The lap strap construction 6| consists of side straps 10 .and H, each of which is doubled upon 59 itself at its chair attached end, and through which doubled portion a coupling ring 12 is threaded, adapted to be attached to a pivoted coupling part 14 on a side of the chair. The pivoted coupling parts 14 of course move with bending of the wearer, and they are attached at the lower corners of the chair upon suitable brackets 16. Each of the straps Ill and II of the doubled section which faces the lap of the wearer and at its outer end is provided with a broad piece of webbing 80, which acts as a pro- 5 tection to the wearer. This webbing 80 is securely stitched at 8| to this end of the strap. The thickness of the part of the strap to which the webbing 80 is attached may be doubled and provided with a loop at its free end to which a cou- 10 pling part 83 of the lap strap is attached. The coupling part 83 is the male part and is mounted upon the strap 10. It is provided with a transversely apertured stud adapted to receive the opening in the other coupling part 83 of the 15 strap II, and the openings of the coupling parts of the shoulder straps to be subsequently described. The strap portion on the webbing 80 opposite the coupling part 83 is provided with two strap clamping rings 86 to which the free end 81 of the strap is threaded whereby the length of the lap strap between the pad and the ring l2 may be adjusted to suit the stature of the wearer. Both of the lap straps are of substantially the same construction. a

The shoulder strap construction is of a single length of material, and includes the shed]- der straps 90 and 9| adapted to extend upwardly from the lap of the wearer and over the shoulders -of the wearer and then they converge downwardly at the back of the chair, as shown at 9| and 92 and at their meeting point are provided with a D or other type ring 93 loosely threaded on'the shoulder strap 'material. Only one of the shoulder straps, such as the shoulder strap 35 shown in Figures 2 and 3, is adjustable; one end being doubled at 94 upon itself and having an adjusting buckle 95. The straps 9| and 92 are maintained against displacement by means of a lateral loop 98 secured on the strap portion 92 40 and through which the strap portion 9|, is threaded, as shown in Figure 2 of the drawings. Suitable slip loops 99 are provided on each of the shoulder strap front portions 90 and 9| having female fastener snaps I 00; the male portions I02 being secured on similar slip loops I03 placed on the riser straps of the harness D, as shown in Figure 4. The snap parts I00 andl02 cooperate in maintaining the shoulder straps and riser webs in relative position. They are, as shown in the drawings, of the lift the dot" variety of fastener and automatically release from each other without the necessity of fumbling with them as an incident of pullwvhen the u wearer arises from the chair after the safety harness has been released.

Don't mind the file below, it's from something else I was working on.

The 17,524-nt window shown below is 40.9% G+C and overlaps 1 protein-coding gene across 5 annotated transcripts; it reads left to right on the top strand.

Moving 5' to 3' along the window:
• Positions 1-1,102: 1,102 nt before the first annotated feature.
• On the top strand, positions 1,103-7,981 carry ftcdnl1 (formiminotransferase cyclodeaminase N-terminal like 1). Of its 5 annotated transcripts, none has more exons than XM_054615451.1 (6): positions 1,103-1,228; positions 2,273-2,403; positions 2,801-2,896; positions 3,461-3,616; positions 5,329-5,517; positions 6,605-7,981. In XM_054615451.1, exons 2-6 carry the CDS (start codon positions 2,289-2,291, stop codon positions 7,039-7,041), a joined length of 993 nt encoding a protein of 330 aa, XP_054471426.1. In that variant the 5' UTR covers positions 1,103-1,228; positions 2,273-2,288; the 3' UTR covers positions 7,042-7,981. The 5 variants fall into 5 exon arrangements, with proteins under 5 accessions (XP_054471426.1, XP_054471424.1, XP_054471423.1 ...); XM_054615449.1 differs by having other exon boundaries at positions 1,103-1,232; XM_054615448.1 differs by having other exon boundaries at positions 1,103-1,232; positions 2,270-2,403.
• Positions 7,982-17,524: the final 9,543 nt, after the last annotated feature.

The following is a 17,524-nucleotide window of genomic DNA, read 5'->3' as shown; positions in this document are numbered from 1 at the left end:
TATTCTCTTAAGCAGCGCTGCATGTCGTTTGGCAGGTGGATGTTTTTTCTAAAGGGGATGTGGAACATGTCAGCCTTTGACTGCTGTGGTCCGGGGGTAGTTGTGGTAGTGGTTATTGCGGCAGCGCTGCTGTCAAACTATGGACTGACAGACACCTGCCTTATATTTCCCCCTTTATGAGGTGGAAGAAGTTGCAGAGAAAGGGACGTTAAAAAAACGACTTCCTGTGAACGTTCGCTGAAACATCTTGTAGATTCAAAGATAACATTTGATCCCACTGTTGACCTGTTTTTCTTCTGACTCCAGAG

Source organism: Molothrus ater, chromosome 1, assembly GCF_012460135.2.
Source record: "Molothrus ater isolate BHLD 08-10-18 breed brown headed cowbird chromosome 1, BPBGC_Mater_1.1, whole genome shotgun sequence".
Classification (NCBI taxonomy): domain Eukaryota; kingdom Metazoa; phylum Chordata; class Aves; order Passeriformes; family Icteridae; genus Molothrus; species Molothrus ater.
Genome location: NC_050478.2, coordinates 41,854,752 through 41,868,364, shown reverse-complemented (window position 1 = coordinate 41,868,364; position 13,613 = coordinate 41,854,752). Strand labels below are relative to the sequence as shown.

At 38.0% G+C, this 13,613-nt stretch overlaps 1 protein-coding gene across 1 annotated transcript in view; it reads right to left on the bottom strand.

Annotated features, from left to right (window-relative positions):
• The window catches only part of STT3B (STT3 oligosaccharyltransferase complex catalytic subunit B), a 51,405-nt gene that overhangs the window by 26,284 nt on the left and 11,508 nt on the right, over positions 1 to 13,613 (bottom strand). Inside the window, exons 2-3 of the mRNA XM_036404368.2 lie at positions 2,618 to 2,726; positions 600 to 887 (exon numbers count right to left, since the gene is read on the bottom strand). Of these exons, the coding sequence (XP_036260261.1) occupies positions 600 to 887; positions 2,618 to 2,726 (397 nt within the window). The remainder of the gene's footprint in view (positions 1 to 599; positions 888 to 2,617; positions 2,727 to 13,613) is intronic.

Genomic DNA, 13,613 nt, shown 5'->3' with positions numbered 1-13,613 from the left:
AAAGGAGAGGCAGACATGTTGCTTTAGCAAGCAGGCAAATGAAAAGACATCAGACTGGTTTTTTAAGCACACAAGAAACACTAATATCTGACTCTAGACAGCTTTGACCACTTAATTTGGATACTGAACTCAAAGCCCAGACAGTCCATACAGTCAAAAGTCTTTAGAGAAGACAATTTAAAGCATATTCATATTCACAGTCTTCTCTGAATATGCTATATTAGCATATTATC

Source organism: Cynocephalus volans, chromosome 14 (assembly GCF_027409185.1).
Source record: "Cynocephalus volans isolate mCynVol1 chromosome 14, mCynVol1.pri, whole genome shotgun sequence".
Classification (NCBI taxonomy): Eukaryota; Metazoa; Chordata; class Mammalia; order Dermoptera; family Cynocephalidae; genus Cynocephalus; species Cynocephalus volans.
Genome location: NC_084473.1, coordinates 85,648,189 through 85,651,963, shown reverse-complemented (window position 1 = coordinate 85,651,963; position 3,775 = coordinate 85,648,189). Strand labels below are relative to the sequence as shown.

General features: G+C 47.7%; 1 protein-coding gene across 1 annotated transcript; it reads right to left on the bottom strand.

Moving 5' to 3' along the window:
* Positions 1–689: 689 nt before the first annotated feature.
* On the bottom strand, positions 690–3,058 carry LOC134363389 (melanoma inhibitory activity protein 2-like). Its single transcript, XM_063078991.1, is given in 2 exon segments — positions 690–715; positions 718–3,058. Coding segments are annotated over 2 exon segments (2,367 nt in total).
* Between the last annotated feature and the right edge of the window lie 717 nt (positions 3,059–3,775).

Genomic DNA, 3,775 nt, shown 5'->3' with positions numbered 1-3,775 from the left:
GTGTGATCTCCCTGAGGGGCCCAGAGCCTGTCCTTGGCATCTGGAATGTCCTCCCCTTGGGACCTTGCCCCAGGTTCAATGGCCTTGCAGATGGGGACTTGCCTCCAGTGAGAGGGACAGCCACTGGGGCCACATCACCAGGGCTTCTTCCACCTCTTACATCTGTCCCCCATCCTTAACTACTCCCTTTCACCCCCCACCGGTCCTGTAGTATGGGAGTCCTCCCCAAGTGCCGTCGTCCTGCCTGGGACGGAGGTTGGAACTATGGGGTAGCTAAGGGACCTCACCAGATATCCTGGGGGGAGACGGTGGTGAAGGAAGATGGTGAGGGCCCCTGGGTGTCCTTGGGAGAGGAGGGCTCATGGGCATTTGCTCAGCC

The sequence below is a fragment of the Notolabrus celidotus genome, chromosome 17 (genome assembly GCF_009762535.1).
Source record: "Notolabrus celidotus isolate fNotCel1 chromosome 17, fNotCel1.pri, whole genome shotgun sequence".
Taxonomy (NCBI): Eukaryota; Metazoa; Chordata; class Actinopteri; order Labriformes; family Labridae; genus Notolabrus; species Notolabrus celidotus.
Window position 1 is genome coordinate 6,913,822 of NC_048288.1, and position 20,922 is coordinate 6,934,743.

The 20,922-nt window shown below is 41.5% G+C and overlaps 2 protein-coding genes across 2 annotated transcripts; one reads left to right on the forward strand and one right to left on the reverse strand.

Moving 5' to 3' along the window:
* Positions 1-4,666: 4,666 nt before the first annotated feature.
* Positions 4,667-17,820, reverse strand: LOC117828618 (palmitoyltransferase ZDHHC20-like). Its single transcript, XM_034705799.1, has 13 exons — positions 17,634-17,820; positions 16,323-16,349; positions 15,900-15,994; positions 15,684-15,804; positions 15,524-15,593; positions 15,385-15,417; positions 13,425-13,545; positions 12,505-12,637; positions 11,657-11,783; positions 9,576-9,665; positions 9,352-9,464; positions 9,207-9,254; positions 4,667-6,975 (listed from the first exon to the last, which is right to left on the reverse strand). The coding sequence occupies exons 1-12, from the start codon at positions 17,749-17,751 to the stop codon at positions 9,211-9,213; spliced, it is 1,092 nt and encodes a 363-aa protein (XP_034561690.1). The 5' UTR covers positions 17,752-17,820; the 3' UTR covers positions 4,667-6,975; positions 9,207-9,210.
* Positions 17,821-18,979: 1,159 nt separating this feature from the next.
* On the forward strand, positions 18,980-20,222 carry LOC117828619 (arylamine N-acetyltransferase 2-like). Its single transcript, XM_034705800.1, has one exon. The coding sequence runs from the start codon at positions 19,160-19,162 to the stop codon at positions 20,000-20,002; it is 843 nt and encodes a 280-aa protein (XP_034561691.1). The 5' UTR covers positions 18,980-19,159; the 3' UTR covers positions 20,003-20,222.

Referring again to the shoulder straps 90 and 9|, the same at their free ends are provided with fastener couplings I60, similar to the coupling 83 above described and transversely apertured for fitting over the stud of the coupling part 83 on the lap strap I0. A suitable spring controlled detent pin I10 attached on a string secured to the leg strap I0 is adapted to be slipped in the transverse aperture in the fastener 83, in order to hold all of the fasteners 83 and I together. A quick pull on the pin I10 will release all the fastener parts so that the wearer may become Instantly dislodged from the safety harness .3.